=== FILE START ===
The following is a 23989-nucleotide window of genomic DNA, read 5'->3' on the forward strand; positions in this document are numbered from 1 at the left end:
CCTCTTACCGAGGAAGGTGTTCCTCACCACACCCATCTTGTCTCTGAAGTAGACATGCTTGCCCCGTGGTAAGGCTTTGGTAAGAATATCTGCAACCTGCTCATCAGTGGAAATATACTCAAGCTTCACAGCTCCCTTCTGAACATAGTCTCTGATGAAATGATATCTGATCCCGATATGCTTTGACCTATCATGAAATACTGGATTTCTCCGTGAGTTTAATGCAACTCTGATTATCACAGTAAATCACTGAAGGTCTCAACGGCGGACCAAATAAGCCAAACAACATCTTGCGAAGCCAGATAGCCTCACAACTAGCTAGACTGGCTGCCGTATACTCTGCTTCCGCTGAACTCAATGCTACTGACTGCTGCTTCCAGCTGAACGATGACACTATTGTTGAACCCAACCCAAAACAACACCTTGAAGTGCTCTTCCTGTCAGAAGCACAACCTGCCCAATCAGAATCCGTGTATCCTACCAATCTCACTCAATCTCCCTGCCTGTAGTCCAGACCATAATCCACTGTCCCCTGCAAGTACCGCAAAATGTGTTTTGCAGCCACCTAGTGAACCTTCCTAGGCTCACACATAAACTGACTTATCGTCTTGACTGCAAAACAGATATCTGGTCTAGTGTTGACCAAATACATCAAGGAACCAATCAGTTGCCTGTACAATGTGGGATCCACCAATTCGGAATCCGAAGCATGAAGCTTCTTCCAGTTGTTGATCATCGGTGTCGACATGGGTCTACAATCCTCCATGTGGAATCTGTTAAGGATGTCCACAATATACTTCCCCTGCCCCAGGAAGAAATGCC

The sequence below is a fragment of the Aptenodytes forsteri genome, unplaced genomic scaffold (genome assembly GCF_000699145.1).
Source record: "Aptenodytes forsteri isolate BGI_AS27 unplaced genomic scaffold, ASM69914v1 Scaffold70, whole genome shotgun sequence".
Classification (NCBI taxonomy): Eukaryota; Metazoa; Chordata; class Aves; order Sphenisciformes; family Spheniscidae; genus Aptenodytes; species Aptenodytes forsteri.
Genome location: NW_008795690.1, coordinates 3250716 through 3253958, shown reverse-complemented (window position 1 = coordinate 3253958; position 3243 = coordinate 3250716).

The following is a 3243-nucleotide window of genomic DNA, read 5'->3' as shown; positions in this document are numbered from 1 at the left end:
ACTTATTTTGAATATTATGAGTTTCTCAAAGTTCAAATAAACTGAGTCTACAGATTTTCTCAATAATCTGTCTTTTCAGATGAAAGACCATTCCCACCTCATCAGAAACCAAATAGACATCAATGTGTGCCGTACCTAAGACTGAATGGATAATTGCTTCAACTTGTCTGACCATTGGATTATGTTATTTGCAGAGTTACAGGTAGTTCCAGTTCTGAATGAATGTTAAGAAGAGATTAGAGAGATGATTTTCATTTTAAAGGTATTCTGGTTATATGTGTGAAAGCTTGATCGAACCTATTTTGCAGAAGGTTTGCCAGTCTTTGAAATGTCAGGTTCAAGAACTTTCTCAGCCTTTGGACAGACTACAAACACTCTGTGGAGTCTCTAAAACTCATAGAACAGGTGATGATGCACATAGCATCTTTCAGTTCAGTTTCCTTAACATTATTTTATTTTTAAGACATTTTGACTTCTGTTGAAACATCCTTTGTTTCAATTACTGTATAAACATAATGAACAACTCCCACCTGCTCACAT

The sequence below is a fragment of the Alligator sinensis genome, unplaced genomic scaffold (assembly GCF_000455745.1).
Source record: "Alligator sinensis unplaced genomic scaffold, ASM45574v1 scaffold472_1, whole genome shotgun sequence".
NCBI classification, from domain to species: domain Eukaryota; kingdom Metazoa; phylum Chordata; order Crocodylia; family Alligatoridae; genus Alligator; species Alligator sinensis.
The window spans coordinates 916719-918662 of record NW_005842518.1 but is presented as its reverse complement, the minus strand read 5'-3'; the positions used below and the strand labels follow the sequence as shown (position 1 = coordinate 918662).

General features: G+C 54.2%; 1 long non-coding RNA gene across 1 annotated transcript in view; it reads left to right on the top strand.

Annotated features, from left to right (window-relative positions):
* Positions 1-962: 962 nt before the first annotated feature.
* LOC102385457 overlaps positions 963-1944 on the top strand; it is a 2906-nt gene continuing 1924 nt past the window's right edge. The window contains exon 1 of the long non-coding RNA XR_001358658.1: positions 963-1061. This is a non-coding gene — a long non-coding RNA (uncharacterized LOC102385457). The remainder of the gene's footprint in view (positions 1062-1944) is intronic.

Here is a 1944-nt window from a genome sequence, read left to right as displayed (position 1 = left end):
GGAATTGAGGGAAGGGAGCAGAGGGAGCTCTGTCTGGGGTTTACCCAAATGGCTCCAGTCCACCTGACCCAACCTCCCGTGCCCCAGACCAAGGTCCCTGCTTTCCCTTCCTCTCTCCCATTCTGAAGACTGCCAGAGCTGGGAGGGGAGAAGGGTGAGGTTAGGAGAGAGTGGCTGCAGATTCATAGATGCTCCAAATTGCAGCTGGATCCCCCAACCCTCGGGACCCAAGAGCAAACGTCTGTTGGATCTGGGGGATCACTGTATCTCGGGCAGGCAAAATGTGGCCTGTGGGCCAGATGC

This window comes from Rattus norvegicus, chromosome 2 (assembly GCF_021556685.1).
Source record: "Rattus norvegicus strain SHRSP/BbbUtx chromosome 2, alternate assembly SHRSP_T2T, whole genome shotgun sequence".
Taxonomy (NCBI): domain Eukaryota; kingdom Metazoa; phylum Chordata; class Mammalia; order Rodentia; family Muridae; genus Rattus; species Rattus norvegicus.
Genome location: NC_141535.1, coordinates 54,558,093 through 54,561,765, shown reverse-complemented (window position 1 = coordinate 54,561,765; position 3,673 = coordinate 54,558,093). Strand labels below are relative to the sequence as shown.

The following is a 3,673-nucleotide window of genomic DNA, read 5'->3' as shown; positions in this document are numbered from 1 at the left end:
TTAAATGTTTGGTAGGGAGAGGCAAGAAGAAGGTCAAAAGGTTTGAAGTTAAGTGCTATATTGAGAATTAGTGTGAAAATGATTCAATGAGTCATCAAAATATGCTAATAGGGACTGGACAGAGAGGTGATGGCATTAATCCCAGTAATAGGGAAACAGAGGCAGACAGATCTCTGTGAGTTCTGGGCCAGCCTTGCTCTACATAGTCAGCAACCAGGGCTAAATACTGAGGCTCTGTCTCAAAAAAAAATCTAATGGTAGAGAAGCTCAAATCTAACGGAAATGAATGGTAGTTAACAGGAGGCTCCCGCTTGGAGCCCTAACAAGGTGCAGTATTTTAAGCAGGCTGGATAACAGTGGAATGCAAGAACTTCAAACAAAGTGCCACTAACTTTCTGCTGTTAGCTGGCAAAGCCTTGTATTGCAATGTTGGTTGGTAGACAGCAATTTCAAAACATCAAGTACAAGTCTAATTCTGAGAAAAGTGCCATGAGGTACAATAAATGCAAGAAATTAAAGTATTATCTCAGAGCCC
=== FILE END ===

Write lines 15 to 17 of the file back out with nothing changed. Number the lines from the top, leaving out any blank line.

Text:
* Positions 1-962: 962 nt before the first annotated feature.
* LOC102385457 overlaps positions 963-1944 on the top strand; it is a 2906-nt gene continuing 1924 nt past the window's right edge. The window contains exon 1 of the long non-coding RNA XR_001358658.1: positions 963-1061. This is a non-coding gene — a long non-coding RNA (uncharacterized LOC102385457). The remainder of the gene's footprint in view (positions 1062-1944) is intronic.

Here is a 1944-nt window from a genome sequence, read left to right as displayed (position 1 = left end):